Protecting the environment and promoting sustainability are major goals for many of today’s organizations. Investors, key stakeholders, the C-suite—and perhaps most importantly, customers—want to see companies put their money and efforts where their PR talking points are.
It’s not enough to donate to environmental causes, buy carbon credits or offsets, or simply greenwash existing offerings. Rather, the change needs to come from within.
As such, more companies are looking for ways to increase their environmental, social, and governance (ESG) impact. This includes the IT department, and accordingly, ensuring that your company’s technology stack is environmentally friendly or embarking on green IT initiatives is growing in popularity.
In the B2B realm specifically, however 76% of buyers think that organizations are not doing enough to communicate their ESG commitments. In fact, honoring ESG commitments and investing in sustainability may now be necessary for business growth whether your organization is large or small.
This means it’s essential to find ways to make all aspects of your organization more sustainable and eco-friendlier, such as reducing your carbon footprint, which we will cover in this white paper.
A company’s carbon footprint is the total greenhouse gas (GHG) emissions caused by the organization (and its services and products), expressed as the carbon dioxide equivalent.
Reducing your organization’s carbon emissions and therefore its carbon footprint means lowering the GHG emissions by using less energy or electricity to power your hardware and offices (including heating and cooling), among other steps you can take to lower your business’s GHG emissions.
Working with your company’s IT department to reduce energy usage and expenditures, migrating to the cloud, enabling remote work, and implementing more efficient user endpoint devices are just a few of the ways organizations can make progress on ESG commitments.
In this report, we will discuss how to reduce your company’s carbon footprint with the help of virtual desktop infrastructure (VDI) and virtualization solutions such as Parallels® RAS.
What Is VDI, and How Can it Help Minimize Your Carbon Output?
VDI is a virtualization technology where a desktop operating system is run and managed in an on-premises or cloud data center. Virtual desktops and apps are delivered over a network to various user endpoint devices, where the end users can access the desktops and applications as if they were running locally.
For companies switching to remote or hybrid work options, VDI is often used for several reasons. These reasons include:
- Enable remote team members to use any device (company-issued or personal) to access on-site desktops and applications.
- Enable IT departments to manage deployments from one central location.
- Maintain data security when team members are accessing company files while on the go.
Implementing VDI can help to reduce your organization’s carbon footprint by lowering the amount of power or energy that your company requires in numerous ways, leading to lowered carbon emissions.
There are several ways that implementing a VDI solution can result in your company using less energy. We’ll dive deeper into each in the following sections.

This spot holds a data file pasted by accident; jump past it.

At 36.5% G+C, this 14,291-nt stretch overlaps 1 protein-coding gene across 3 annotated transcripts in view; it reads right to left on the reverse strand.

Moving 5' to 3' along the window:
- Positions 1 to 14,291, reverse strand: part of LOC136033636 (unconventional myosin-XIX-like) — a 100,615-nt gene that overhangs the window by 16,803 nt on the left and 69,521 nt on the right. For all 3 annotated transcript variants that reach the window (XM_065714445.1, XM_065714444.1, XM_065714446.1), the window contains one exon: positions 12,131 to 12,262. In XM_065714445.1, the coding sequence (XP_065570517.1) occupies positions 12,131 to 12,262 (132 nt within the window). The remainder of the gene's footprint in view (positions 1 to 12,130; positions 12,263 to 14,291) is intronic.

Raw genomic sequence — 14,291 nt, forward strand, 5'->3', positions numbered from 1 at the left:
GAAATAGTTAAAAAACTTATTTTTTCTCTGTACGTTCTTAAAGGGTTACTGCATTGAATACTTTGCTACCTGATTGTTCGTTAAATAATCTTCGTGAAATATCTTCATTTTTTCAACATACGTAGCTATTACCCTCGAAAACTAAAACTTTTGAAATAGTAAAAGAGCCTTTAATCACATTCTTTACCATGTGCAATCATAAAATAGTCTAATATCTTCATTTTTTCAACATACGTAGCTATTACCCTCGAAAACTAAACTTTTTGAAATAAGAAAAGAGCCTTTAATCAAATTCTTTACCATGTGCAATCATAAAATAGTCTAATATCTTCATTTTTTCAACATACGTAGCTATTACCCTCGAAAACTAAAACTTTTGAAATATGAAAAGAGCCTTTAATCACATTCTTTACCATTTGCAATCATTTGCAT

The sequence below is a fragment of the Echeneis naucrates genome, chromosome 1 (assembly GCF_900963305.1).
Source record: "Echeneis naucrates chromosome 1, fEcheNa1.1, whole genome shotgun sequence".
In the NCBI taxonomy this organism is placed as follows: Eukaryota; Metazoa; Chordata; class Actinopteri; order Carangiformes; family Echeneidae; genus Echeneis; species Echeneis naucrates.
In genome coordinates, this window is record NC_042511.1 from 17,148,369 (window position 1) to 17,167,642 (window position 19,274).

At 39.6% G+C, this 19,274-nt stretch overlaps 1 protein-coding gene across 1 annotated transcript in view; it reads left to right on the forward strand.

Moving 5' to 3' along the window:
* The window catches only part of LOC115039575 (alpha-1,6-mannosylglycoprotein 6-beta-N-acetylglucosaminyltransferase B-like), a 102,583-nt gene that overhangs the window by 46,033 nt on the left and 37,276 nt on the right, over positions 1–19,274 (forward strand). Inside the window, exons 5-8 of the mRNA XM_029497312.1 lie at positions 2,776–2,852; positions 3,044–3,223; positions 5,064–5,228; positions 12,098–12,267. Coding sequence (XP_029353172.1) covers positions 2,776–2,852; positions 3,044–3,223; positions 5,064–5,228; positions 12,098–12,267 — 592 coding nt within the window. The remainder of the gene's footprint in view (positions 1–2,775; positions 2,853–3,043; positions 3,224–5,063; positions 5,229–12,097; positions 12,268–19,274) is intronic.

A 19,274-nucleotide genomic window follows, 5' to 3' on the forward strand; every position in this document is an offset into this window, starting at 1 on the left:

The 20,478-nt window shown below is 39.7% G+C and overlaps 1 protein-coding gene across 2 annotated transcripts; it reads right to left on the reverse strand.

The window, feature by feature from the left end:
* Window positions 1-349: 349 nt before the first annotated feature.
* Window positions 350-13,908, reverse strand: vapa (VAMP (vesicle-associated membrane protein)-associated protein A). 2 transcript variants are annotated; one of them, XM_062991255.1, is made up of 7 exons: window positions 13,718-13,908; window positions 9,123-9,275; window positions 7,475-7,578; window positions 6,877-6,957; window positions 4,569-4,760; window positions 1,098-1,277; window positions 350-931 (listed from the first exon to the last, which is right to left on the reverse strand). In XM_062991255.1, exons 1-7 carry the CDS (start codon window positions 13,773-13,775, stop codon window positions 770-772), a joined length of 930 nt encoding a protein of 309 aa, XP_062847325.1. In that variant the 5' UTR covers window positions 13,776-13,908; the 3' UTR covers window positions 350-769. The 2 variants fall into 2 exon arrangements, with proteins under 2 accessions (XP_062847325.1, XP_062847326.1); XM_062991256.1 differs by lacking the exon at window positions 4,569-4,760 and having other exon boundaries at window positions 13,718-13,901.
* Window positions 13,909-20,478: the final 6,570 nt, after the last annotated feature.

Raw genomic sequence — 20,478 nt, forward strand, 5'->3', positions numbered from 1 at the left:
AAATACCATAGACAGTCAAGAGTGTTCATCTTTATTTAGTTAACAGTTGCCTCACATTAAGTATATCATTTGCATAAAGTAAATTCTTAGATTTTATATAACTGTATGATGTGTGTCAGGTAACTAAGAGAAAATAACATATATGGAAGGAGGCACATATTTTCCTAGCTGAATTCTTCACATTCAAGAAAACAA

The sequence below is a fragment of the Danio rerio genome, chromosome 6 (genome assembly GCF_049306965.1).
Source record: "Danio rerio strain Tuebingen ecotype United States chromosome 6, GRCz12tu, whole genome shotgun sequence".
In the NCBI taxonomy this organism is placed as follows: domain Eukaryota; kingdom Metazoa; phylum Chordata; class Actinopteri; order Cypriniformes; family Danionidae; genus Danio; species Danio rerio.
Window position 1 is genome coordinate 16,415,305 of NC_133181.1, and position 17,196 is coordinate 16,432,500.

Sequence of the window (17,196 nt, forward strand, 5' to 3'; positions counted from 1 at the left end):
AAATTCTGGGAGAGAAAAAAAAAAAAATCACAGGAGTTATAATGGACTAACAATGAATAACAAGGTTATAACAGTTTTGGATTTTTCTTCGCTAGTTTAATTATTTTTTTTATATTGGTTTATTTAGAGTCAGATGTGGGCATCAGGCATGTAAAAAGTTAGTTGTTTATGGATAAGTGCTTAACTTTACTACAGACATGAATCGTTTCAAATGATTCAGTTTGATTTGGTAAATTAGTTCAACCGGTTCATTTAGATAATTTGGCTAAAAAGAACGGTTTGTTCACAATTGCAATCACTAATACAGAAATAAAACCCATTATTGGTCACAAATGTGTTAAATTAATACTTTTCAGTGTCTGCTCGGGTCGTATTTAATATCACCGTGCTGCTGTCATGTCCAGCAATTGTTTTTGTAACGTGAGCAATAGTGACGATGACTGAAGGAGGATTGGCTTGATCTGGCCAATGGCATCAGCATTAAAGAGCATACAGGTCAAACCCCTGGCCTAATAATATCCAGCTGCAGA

VDI Solutions Prolong the Use of Legacy Hardware and Software
With a VDI solution in place, companies can continue the usage of legacy software and applications instead of purchasing replacement solutions, which may be eco-friendlier and more sustainable if those solutions require less computing power to operate (among other factors).
Maintaining the same software may also be carbon neutral, since it doesn’t require significant efforts in the form of installing new programs, training employees, and otherwise making major changes to your organization’s IT stack.
Implementing a VDI solution can reduce the number of servers and other high-powered hardware organizations need. For instance, deploying VDI solutions in a public cloud, such as Amazon Web Services (AWS), Microsoft Azure, or Google Cloud Platform, eliminates the need for most on-site hardware and reduces the number of servers used. This is an excellent way to reduce your business’s carbon footprint.
If you do require an on-premises VDI implementation, you can potentially deploy your VDI solution on hyperconverged infrastructure (HCI), which combines computing power, storage, and networking in a single appliance.
Using a VDI solution can also enable the continued use of legacy hardware, which depending on its condition and age, may be a more sustainable choice than purchasing a new fleet of computers and other devices or acquiring new servers.
VDI Solutions Enable the Use of Thin Clients
A VDI solution offers the ability to deliver virtual desktops and applications to more efficient thin clients, or devices that demand less computing power and therefore consume less electricity and produce less heat than their heavier traditional counterparts.
Thin clients are more stripped-down devices, such as some versions of Google Chromebook, that rely on web-based software programs or hosted virtual desktops instead of locally installed software. Not only are they generally less expensive than traditional PCs, but thin clients also tend to use less electricity and produce less heat (reducing the need for air conditioning or cooling systems).